The climb up to the next deck was exhausting, and it was more difficult than usual to haul himself up the ladder in his armor. The closer he got to the hanger, the more his body ached and protested against each step. The mess hall was quiet and Danse nodded to the soldier wiping down the counters.

He stepped into his power armor station and achingly pulled himself out. His knees felt weaker, his body exposed, as he put his boots to the metal floor. He'd spent so much of the past ten years in a suit of power armor that he almost felt naked without it on. He pulled his hood from his head and stretched his shoulders, taking a mental note of a few dings and scuffs on the suit that would need some touching up the following day.

As he turned to head to his quarters he noticed the power armor in dock three was absent, and froze. After the initial surprise passed, he bristled.

The possibility that the knight would return while he was gone hadn't crossed his mind. He wondered if she had really returned or if she had only come back for the power armor, and he felt his stomach twisting itself into angry knots. He ground his teeth, running a hand through his hair as he headed for his quarters.

Ingram was down on the tarmac and there weren't any outgoing vertibirds scheduled until the next shift at 08:00 hours. He had the urge to see if Proctor Teagan was in and ask him about it, but he forced himself to wait.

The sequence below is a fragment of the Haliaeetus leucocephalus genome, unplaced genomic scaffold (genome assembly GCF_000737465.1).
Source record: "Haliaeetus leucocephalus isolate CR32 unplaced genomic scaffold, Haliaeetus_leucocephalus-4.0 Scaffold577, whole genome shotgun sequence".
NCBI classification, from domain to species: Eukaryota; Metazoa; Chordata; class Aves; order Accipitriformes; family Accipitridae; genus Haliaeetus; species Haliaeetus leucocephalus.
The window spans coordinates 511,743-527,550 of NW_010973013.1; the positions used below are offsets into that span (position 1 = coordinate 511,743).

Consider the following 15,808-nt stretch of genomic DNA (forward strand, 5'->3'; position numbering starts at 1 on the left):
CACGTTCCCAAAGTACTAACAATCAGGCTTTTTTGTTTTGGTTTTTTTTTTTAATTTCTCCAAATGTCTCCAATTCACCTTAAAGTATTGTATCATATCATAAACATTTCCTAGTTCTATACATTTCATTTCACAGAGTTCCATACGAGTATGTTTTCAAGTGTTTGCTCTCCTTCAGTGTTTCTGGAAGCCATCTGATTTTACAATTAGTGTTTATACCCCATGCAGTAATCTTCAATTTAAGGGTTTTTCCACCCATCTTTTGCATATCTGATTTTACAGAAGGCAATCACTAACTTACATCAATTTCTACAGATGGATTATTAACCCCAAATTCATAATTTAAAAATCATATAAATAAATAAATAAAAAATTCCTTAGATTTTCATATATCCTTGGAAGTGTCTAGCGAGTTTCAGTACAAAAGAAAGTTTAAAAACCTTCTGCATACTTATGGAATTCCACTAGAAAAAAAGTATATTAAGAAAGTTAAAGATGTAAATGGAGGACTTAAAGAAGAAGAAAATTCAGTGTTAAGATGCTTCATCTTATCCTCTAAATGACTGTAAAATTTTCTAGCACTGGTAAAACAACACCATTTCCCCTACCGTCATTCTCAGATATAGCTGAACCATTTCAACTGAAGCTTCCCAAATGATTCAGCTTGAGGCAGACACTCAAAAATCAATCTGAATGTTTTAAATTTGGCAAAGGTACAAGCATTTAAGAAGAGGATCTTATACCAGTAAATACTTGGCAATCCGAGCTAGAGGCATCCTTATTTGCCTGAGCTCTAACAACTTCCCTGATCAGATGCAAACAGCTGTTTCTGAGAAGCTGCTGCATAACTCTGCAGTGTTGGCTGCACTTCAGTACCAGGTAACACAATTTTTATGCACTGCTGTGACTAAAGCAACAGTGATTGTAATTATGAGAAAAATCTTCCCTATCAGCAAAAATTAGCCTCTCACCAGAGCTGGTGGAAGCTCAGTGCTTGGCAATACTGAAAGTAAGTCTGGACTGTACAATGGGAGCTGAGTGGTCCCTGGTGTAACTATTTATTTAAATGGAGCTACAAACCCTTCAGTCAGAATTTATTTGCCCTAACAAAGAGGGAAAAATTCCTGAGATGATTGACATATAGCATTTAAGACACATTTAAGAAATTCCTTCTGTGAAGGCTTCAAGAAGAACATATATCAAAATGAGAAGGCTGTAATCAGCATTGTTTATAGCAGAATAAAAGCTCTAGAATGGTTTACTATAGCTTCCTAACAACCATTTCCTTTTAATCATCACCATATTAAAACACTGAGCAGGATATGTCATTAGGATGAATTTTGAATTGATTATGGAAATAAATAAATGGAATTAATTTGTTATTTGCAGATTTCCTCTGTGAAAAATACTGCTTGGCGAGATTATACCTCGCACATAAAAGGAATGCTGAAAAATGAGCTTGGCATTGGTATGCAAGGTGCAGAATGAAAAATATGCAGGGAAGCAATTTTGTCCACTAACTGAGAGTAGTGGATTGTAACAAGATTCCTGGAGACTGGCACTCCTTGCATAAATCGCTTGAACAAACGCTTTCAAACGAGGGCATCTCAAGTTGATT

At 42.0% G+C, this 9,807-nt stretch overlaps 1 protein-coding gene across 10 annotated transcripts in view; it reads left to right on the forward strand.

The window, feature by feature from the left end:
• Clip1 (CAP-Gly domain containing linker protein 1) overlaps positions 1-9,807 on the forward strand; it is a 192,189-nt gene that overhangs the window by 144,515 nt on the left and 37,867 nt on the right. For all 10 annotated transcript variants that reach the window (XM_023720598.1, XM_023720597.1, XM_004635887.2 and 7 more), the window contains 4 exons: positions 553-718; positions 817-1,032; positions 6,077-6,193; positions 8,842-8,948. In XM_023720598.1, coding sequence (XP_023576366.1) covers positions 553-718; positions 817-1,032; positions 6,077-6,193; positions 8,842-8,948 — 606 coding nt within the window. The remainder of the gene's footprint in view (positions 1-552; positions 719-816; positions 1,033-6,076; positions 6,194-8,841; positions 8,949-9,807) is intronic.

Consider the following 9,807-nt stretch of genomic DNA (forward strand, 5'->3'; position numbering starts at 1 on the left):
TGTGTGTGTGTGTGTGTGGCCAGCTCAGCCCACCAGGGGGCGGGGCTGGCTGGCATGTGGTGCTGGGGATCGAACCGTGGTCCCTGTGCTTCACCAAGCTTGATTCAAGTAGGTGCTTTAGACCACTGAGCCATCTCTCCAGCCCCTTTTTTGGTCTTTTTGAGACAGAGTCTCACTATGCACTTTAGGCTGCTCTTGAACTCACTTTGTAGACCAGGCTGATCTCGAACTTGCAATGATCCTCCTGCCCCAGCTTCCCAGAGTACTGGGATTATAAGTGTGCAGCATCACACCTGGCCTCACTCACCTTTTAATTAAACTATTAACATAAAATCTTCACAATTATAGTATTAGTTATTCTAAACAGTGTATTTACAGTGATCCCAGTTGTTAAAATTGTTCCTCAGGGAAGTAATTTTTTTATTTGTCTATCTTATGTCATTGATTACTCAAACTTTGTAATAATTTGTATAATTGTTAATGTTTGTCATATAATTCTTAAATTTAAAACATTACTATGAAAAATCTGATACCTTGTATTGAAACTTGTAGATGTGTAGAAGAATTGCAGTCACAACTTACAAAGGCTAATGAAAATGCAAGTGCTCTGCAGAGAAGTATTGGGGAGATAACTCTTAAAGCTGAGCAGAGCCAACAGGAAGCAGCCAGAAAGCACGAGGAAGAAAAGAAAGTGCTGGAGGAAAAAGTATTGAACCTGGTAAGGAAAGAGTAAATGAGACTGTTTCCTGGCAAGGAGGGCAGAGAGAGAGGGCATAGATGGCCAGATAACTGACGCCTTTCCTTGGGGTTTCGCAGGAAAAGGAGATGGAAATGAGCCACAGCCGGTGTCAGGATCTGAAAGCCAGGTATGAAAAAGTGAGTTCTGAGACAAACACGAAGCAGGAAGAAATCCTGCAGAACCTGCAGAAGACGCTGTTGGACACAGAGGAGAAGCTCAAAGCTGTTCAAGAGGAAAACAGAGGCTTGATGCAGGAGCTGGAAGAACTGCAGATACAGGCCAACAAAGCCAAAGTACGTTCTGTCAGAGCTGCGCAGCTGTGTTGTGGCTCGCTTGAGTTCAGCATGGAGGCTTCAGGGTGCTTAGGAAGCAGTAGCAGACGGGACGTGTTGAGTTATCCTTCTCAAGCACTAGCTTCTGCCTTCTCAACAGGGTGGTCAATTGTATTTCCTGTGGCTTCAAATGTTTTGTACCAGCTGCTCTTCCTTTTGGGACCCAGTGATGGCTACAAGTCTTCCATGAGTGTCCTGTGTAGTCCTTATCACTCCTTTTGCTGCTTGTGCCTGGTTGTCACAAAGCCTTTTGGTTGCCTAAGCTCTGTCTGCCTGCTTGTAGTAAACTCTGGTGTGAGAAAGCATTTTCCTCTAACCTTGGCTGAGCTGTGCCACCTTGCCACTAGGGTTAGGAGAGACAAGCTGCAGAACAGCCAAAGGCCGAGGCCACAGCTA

His temper flared. She'd clearly planned her return this way to avoid his anger. He clenched his fists as he made for his quarters, forgetting the beer he'd longed for completely.

He tried to push her from his mind again, having succeeded for most of a week while on the scouting mission. But knowing that she'd either slipped away with Brotherhood property or had returned in his absence to avoid the consequences of her actions did nothing but drive him into a frustrated stupor. He slept fitfully, tossing and turning in his bunk, imagining how he would reprimand her the moment he found out where she was.

Before long he was sitting up in his bunk, grinding his teeth. If she had gotten away he would go and find her himself. He would explain the situation to the Elder and strip her of her rank completely.

He'd been wrong about Dollie Wallace. He had been too soft. He had let her take advantage of his good nature, he had... Well, he'd thought... he'd hoped that... she were different somehow.

Unable to lie there for long he decided to take a shower. He thought he'd finally shaken the thoughts as he scrubbed his face under a sputtering stream of water that shifted fickley between icy and scalding. The water pressure was worse than usual, egging on his frustration.

After his shower he glowered at himself in the mirror, tidying up the scruff on his cheeks and his chin.